Greek Pasta Dishes
Greece's most popular pasta is orzo, a rice-shaped dried noodle that is easy to find and fun to combine in Greek preparations. Salads and sides work beautifully with this pasta as their bases.See Popular Greek Pasta Dishes Recipes
Piquant kalamata olives, rich, tangy feta cheese, and oregano give this super-creamy macaroni and cheese just enough Greek flavor to take it out of the ordinary. Feta cheese, because it is cured and stored in brine, is sometimes called a "pickled cheese."
Feta cheese, black olives, and balsamic vinaigrette bring bold flavors to this baked pasta recipe.
Here's a great-tasting, meatless version of the popular Greek dish.
This version of the classic Greek casserole recipe is made with elbow macaroni, ground beef, and an egg- enriched white sauce. To simplify it, bottled Alfredo sauce replaces the homemade white sauce.
You can use lamb or beef in this hearty main dish casserole recipe.
Get a taste of the Mediterranean in this tasty bean and pasta salad. Feel free to swap couscous or quinoa for orzo.
Artichoke hearts, feta cheese, and kalamata olives add bold flavor to this low-fat chicken and pasta dinner.
The fresh herbs, vegetables, and olives that characterize Greek cuisine are tossed with pasta in this sprightly salad recipe. Feta cheese gives it a tangy finish.
With salads like this, who needs meat? This clever concoction is packed with protein-packed beans and feta, making it a perfect pick for vegetarian guests at potlucks and picnics. To up the nutritional ante, make the salad with whole-grain pasta.
Beat the summer heat with a refreshing veggie pasta dish that's bursting with flavor. Recipe by Laraine Perri
The debate over where pasta originated is far from resolved, but one thing's for certain: Both China and Italy can boast their fair share of traditional noodle and pasta dishes. It's generally accepted that layered pasta dishes like lasagna originated in Italy. But both China and Italy have stuffed pastas (ravioli in Italy, wontons in China) as well as long noodle dishes. The common belief that Marco Polo brought these concepts to Europe from China is debunked by historical Italian pasta references predating his journey. But no matter where the idea originated, learning how to make ravioli is a skill that can bring the whole famiglia together.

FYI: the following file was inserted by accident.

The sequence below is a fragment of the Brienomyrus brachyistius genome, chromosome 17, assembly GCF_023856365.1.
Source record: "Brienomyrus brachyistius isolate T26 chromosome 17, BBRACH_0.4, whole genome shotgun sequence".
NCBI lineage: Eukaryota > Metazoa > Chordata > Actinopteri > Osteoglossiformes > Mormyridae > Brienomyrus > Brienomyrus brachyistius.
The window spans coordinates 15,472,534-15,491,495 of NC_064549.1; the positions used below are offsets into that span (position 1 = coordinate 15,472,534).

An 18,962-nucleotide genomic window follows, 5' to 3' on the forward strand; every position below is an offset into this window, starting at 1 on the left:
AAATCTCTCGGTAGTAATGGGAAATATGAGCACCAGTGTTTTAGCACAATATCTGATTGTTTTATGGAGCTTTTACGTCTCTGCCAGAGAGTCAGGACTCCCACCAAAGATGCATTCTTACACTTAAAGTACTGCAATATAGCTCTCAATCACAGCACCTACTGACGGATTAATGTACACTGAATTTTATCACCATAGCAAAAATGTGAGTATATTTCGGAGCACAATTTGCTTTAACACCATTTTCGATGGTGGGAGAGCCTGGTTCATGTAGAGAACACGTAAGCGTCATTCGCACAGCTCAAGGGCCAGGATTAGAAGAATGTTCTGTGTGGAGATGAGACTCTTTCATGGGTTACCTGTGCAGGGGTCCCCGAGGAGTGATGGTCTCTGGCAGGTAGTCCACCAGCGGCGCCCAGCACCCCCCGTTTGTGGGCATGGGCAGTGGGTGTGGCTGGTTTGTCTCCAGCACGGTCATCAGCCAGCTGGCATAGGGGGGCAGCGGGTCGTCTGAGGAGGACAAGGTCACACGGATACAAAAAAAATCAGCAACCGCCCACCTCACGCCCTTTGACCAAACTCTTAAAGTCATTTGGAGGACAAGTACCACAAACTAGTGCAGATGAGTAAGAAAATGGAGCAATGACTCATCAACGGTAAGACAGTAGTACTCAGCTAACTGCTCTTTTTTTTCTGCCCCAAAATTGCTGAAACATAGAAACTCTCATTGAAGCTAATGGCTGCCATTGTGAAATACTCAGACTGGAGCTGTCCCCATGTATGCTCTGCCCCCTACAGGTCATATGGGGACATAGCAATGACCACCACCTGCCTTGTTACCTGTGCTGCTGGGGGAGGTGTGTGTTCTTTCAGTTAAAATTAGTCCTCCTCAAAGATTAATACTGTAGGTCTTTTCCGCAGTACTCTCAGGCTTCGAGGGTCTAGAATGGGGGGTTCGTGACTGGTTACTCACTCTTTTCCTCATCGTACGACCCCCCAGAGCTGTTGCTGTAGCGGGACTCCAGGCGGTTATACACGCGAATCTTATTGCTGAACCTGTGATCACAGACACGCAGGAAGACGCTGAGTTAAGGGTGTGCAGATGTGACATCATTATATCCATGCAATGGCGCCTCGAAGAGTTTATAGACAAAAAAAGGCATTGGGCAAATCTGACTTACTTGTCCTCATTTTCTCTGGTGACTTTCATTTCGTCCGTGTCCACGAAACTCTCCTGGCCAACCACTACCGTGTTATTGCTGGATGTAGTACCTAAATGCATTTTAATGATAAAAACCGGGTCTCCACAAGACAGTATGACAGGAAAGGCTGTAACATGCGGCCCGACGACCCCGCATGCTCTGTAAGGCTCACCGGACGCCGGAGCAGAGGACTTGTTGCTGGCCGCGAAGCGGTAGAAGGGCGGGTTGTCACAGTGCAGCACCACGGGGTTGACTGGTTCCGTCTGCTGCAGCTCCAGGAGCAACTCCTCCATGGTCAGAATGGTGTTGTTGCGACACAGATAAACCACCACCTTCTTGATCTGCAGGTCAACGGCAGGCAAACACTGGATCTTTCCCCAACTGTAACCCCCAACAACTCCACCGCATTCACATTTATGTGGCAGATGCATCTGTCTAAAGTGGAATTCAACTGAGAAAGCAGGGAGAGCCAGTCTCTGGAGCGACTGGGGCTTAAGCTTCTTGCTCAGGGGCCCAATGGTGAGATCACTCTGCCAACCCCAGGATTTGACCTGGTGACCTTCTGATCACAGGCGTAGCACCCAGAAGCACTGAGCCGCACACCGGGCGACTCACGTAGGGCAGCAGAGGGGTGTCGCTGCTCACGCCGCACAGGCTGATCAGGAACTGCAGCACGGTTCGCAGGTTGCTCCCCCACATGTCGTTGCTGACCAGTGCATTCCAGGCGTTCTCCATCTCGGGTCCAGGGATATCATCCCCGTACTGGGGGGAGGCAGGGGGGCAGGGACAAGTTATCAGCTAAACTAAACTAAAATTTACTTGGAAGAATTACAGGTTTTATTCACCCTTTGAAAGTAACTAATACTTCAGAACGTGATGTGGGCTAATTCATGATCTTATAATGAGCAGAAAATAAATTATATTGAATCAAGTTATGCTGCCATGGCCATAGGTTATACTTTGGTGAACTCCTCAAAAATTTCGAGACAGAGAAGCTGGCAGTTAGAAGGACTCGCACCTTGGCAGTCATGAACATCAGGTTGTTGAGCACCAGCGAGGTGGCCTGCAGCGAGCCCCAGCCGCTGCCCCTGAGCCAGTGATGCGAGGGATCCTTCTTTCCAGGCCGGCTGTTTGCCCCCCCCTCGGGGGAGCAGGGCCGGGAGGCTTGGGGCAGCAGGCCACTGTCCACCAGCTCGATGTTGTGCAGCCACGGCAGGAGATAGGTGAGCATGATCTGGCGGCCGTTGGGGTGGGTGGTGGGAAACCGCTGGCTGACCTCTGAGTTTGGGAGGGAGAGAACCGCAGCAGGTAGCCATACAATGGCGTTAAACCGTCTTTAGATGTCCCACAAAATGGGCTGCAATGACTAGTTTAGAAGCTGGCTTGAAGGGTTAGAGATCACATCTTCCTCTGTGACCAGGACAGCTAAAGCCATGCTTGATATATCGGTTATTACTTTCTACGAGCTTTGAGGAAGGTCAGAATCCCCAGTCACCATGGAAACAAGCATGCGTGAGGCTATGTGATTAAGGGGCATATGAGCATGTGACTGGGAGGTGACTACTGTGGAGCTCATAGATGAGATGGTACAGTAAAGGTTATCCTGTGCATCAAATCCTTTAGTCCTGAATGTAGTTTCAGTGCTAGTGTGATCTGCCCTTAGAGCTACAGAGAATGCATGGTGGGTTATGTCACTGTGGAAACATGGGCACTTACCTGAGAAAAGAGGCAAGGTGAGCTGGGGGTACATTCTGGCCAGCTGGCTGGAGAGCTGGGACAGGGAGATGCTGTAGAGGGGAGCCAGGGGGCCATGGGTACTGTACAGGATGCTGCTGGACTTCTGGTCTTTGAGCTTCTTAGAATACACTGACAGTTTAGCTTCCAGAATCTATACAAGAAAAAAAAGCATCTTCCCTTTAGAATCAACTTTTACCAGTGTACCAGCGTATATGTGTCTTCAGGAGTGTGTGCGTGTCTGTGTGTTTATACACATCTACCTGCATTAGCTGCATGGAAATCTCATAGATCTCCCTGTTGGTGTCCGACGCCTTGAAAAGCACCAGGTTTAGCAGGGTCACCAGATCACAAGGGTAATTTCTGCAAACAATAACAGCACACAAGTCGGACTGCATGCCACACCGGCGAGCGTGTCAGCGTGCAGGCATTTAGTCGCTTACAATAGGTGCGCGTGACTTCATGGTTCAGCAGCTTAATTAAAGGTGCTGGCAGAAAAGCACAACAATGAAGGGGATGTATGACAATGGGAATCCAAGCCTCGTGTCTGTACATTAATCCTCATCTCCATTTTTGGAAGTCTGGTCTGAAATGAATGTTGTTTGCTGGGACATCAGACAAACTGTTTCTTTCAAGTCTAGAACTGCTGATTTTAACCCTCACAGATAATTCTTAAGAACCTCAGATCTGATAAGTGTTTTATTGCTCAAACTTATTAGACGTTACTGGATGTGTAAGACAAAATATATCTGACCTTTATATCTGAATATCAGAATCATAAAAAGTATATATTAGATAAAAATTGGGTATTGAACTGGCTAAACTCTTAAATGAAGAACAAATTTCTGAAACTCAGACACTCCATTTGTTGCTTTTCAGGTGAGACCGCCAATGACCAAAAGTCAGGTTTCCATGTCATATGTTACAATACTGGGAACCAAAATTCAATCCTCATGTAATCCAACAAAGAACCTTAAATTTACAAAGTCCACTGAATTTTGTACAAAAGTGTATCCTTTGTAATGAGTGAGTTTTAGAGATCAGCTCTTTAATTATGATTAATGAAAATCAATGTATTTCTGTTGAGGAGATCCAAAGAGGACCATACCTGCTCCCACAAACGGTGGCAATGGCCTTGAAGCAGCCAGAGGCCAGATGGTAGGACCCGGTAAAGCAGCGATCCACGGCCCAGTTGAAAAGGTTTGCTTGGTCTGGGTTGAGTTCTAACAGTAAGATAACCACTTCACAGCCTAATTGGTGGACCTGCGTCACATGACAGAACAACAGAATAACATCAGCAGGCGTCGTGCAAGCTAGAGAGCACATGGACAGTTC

Just about every Italian joint in the U.S. knows how to make ziti, but why not put it together at home next time you're craving a hearty, red-sauce meal? Ziti--also referred to as baked ziti, depending on the preparation--is as honored among Italian-Americans as spaghetti with meatballs.
Spinach is delicious, but sometimes it's nice to mix things up--learning how to cook chard will provide an alternative leafy green for weeknight meals.
Italian sausage comes in countless varieties, including familiar types like pepperoni and salami; the kind of sausage most people refer to when they speak of how to cook Italian sausage is "sweet Italian," "spicy Italian" or "hot Italian" (the latter two are typically the same), and it's found in the pork section of the supermarket. Typically made with pork, peppers and Italian seasonings, Italian sausage is most commonly used in pasta dishes or as a topping for pizza, but it can be the centerpiece of many other dishes as well.
Since couscous is an ingredient better known in international cuisine than American, some people think of it as "exotic" and shy away from learning how to cook couscous. But this granular pasta with North African roots could hardly be more basic. And it's a cinch to prepare: The fast-cooking variety needs only as long as it takes to soak up boiled water or hot broth -- just a few moments, and it's done.